נגישות
menu      
Advanced Search
Syntax
Search...
Volcani treasures
About
Terms of use
Manage
Community:
אסיף מאגר המחקר החקלאי
Powered by ClearMash Solutions Ltd -
Soil nitrogen regulates symbiotic nitrogen fixation in a legume shrub but does not accumulate under it
Year:
2021
Source of publication :
ECOSPHERE
Authors :
Dovrat, Guy
;
.
Volume :
Co-Authors:

Moshe Alon,
Guy Dovrat,
Tania Masci,
Efrat Sheffer

Facilitators :
From page:
0
To page:
0
(
Total pages:
1
)
Abstract:

Legumes in dryland ecosystems face the challenge of maintaining energetically costly symbiosis with N2-fixing rhizobia, in a water- and nutrient-limited environment. Controlled experiments showed a strong reduction in symbiotic N2 fixation in response to elevated levels of nitrogen availability, but this regulation of N2 fixation was not found in dryland field settings. Here, we ask whether regulation of N2 fixation occurs in the field and what are the possible consequences for dryland soil nitrogen. We measured plant investment in root nodules and rates of bacterial activity, in seedlings and adults of a common N2-fixing shrub, Calicotome villosa, in five field sites naturally varying in soil nitrogen and phosphorus availabilities. Additionally, we measured nitrogen concentrations and availabilities in the soil under Cvillosa and a reference non-fixing shrub. Biomass investment in root nodules was significantly reduced in response to elevated levels of soil nitrate in adult shrubs, but no such effect was found for seedlings. Soil nitrogen concentration under Cvillosa shrubs was low compared to the soil under a non-fixing reference shrub. We provide evidence that symbiotic N2-fixing plants in drylands tightly regulate their investment in symbiotic N2 fixation, therefore controlling nitrogen inputs into the soil. These findings challenge the long-held notion that the growth of N2-fixing plants necessarily leads to the accumulation of soil nitrogen in their surroundings over time.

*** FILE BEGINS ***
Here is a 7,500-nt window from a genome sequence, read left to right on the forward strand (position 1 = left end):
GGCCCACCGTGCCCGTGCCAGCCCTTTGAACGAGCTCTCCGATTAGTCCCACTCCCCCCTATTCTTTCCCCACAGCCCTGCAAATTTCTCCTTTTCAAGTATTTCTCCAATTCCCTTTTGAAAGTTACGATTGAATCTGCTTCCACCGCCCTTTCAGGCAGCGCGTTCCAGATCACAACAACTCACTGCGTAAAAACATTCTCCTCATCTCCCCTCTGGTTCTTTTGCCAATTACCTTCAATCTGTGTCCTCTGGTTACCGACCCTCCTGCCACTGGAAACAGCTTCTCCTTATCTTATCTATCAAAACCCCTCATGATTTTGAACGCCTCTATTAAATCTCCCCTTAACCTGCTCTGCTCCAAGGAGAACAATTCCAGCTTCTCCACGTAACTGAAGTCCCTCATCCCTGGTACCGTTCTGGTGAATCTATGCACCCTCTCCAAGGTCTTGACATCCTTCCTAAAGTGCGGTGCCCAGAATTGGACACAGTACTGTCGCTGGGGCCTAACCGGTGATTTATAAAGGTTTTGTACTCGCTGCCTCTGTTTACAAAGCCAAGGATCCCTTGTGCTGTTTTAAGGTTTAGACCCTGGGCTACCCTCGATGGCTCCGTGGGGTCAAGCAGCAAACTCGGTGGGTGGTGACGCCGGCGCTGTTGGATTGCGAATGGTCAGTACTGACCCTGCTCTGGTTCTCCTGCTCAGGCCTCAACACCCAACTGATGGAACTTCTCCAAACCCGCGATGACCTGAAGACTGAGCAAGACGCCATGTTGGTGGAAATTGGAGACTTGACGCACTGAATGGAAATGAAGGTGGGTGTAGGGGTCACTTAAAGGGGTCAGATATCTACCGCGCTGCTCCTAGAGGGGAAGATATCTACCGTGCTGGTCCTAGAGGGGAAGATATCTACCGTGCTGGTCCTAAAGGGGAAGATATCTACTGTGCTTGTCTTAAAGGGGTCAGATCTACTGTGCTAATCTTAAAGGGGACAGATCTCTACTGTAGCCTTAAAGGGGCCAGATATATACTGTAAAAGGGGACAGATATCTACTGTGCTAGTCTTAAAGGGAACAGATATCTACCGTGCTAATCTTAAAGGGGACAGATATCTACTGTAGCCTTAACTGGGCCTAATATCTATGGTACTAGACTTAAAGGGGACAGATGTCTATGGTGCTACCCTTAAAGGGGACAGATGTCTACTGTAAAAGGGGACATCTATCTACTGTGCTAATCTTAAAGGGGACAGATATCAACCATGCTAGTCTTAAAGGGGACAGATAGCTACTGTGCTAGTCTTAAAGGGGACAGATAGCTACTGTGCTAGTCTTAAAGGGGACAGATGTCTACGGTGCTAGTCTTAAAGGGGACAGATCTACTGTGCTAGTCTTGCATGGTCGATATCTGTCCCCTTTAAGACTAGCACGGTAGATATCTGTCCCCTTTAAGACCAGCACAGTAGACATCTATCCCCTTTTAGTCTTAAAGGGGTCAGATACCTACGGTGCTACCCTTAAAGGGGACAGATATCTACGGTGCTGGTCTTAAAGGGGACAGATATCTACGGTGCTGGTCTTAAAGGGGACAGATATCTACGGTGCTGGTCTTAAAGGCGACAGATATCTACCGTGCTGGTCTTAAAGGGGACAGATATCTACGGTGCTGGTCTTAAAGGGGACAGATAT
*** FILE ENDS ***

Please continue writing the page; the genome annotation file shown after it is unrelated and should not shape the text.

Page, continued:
Note:
Related Files :
legume
nitrogen fixation
shrub
soil nitrogen
Show More
Related Content
More details
DOI :
10.1002/ecs2.3843
Article number:
0
Affiliations:
Database:
Scopus
Publication Type:
article
;
.
Language:
English
Editors' remarks:
ID:
57890
Last updated date:
02/03/2022 17:27
Creation date:
13/02/2022 16:38
Scientific Publication
Soil nitrogen regulates symbiotic nitrogen fixation in a legume shrub but does not accumulate under it

Moshe Alon,
Guy Dovrat,
Tania Masci,
Efrat Sheffer

Soil nitrogen regulates symbiotic nitrogen fixation in a legume shrub but does not accumulate under it

Legumes in dryland ecosystems face the challenge of maintaining energetically costly symbiosis with N2-fixing rhizobia, in a water- and nutrient-limited environment. Controlled experiments showed a strong reduction in symbiotic N2 fixation in response to elevated levels of nitrogen availability, but this regulation of N2 fixation was not found in dryland field settings. Here, we ask whether regulation of N2 fixation occurs in the field and what are the possible consequences for dryland soil nitrogen. We measured plant investment in root nodules and rates of bacterial activity, in seedlings and adults of a common N2-fixing shrub, Calicotome villosa, in five field sites naturally varying in soil nitrogen and phosphorus availabilities. Additionally, we measured nitrogen concentrations and availabilities in the soil under Cvillosa and a reference non-fixing shrub. Biomass investment in root nodules was significantly reduced in response to elevated levels of soil nitrate in adult shrubs, but no such effect was found for seedlings. Soil nitrogen concentration under Cvillosa shrubs was low compared to the soil under a non-fixing reference shrub. We provide evidence that symbiotic N2-fixing plants in drylands tightly regulate their investment in symbiotic N2 fixation, therefore controlling nitrogen inputs into the soil. These findings challenge the long-held notion that the growth of N2-fixing plants necessarily leads to the accumulation of soil nitrogen in their surroundings over time.

Scientific Publication
You may also be interested in